I know that most of you don't give a shit about anything beyond the music, but a look at the group's history reveals some important names and connects this work to the important threads we have going here. Officially the Berlin-based group featured Tom Thiel and Max Loderbauer; the duo released 5 LPs and 10 singles over the course of 15 years (1993-2008). Thiel's name did not ring a bell, but a quick look reveals that he has released a solo album under his own name on Shitkatapult and collaborated with Daniel Mateo for years; most of his work though has come in collaboration with Loderbauer under various guises like Fisherman's Friend and Bus. Loderbauer is best known for his excellent work with the legendary Ricardo Villalobos, particularly on their fantastic remix of ambient jazz label ECM's catalogue, Re: ECM. Most interestingly, their Wikipedia entry mentions that Thomas Felhman, who you will remember as a long-time member of The Orb, had "a vague role as executive producer on all their releases". Suddenly we have a link between Berlin and London and see the geographical and temporal spread of the ambient moment.
The Fehlman connection actually gives us a nice shorthand for describing what to expect with 30.7.94, as it immediately brings to mind the early works that emerged from The KLF/The Orb/Space world—ethereal synths, gentle house beats, albums as long, seamless mixes. There's a sort of cool back and forth between different times and spaces with this recording. As the title indicates, this was a live recording of their performance at the Tripping on Sunshine Ambient festival in Ørstedsparken, Copenhagen, Denmark in the summer of 1994. Have no fear though, this is no fifth generation audience tape, but presumably the sound straight from the original DAT masters. It sounds like it could have been a studio recording, as there is no audible audience or environmental sound to my ears. Despite the studio-quality and being broken up into three tracks, the record has the seamless feel of a skilled DJ mix, where each song flows effortlessly into the next.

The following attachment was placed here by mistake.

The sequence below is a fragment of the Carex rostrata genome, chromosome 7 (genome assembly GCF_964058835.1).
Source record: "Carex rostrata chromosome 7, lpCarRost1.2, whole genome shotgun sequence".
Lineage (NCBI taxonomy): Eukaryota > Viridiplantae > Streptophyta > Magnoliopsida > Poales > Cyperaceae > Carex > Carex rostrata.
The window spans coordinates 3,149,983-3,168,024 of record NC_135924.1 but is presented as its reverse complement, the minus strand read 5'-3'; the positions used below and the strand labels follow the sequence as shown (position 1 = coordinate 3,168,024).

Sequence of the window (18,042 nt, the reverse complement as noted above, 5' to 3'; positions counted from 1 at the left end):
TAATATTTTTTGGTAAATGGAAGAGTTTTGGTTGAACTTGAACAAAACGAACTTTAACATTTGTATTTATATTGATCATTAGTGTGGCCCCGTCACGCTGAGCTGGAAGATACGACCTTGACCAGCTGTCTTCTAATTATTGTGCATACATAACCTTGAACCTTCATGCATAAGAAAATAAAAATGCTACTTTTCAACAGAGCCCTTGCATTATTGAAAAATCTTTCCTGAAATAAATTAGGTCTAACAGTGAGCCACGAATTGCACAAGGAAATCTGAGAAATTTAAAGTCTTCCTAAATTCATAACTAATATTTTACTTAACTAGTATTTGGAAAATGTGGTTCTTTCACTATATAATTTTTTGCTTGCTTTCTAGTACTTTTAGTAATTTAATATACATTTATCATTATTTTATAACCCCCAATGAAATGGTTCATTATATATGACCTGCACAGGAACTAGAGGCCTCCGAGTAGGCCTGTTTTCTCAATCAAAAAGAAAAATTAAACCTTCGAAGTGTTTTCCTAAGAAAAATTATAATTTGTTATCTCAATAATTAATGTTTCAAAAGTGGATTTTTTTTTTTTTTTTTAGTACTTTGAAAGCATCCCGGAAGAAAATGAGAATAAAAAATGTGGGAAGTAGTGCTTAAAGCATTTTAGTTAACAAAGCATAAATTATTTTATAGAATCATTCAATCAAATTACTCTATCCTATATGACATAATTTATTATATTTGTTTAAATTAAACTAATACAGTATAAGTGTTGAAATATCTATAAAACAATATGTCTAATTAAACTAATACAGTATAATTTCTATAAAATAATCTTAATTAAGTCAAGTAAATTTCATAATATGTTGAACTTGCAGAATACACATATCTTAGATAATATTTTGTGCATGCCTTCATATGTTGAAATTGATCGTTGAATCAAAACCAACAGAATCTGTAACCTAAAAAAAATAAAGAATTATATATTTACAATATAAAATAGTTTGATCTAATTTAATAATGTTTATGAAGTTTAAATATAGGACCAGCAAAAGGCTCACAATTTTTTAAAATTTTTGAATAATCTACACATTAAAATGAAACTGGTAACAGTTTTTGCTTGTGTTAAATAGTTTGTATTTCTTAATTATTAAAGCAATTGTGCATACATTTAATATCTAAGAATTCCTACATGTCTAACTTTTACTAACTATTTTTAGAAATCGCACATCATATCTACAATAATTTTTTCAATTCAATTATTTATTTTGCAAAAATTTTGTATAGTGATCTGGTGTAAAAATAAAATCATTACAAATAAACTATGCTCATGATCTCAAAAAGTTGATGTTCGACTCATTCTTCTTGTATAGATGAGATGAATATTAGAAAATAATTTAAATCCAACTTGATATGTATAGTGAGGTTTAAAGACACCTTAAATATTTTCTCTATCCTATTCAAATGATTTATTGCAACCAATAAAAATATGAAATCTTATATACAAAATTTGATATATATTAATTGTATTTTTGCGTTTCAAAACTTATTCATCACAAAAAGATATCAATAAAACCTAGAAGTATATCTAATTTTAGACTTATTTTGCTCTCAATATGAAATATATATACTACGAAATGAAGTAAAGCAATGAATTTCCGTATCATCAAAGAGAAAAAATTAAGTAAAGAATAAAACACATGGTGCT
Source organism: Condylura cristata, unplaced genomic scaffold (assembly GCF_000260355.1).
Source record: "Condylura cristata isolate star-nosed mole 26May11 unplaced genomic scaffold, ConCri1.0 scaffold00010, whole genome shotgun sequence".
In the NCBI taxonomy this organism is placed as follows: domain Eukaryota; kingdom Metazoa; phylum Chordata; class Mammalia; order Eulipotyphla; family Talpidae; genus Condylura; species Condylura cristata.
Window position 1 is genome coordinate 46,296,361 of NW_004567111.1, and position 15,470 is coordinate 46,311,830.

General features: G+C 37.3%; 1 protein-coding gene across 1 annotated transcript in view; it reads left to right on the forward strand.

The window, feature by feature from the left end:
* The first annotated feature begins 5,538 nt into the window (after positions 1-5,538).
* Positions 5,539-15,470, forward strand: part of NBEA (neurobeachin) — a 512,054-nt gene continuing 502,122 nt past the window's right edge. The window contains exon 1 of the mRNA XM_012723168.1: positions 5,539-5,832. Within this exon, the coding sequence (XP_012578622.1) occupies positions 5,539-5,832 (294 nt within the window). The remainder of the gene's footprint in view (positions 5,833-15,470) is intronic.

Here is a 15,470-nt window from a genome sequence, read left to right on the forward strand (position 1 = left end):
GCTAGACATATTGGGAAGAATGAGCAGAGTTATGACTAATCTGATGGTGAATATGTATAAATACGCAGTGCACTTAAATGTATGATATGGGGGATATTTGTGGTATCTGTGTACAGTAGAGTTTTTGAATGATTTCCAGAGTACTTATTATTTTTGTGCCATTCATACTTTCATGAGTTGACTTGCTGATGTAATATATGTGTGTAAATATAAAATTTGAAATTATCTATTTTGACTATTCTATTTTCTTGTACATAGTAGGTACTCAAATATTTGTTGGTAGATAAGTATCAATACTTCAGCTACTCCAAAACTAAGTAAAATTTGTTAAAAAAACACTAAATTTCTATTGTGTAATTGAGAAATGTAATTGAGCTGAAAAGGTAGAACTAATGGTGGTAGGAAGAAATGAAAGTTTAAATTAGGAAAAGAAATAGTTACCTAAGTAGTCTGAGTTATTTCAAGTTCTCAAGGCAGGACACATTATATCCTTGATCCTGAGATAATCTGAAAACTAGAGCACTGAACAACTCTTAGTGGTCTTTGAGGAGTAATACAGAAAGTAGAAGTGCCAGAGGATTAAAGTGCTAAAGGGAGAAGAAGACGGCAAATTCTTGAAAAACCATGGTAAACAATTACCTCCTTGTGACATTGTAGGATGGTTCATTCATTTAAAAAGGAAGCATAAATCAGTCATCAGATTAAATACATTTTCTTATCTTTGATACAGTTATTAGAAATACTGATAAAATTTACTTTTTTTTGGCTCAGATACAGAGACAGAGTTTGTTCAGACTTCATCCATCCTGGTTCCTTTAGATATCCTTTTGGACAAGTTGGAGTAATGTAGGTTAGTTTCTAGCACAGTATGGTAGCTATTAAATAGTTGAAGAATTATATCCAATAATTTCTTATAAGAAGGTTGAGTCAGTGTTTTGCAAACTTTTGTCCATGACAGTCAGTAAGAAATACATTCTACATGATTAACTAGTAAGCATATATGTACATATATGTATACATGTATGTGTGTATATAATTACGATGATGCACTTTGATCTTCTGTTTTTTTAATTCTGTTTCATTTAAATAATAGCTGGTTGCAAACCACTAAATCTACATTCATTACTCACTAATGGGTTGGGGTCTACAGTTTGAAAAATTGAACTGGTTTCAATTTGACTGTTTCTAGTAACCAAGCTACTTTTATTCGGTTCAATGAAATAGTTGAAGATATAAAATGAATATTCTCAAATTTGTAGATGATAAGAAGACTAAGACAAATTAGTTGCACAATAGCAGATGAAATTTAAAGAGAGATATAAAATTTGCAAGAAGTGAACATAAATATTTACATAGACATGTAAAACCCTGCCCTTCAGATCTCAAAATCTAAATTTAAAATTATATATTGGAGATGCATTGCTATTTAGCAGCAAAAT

Everytime I want to try to describe this, I end up coming back to the concept of a space journey; there is just something about the ethereal synths, the gentle pulses, the epically long tracks (nothing under 18 minutes), and the seamless whole that evokes the feel of a long trip through a vast expanse. It's not really fair to highlight one track over the other, but I figured it would be valuable for anybody who wants to sample the 60 minute LP. No better place to start than with the opening track, "Castor & Pollux," as it would be cruel to drop you into the middle of all the beautiful without a natural build-up. This one naturally begins dreamily, with gentle synth washes, deep drones, high-pitch feathery pads and even a babbling voice that sounds like a wire got crossed and we are picking up an alien radio broadcast. This is that floating music that I discussed with Spacetime Continuum, a weightless house music that just drifts in and around you. Those swirling synths begin to be cut through by a dubby synth melody around 5 minutes in, that gives the song some momentum for the first time. This impetus is reinforced around the halfway point of the 18-minute song, as percussion quietly emerges in a variety of forms—soft kick, dampened claps, bells and even chimes. With its insistent pulse and ethereal sounds, I hear a faint echo of Göttsching, Schulze and Tangerine Dream, making me think of "Castor & Pollux"'s second half as kosmische house music. If that does not make you want to listen to this immediately, I don't know what to do for you.
This is truly essential listening, music for the quiet hour when you want to explore the deepest recesses of the universe and your own mind. We will back shortly with one more record from the early 1990s before we return to the present with new releases from Not Not Fun, Constellation Tatsu and some new labels that we have not discussed here before. Enjoy the rest of the weekend, be well, safe and look out for each other.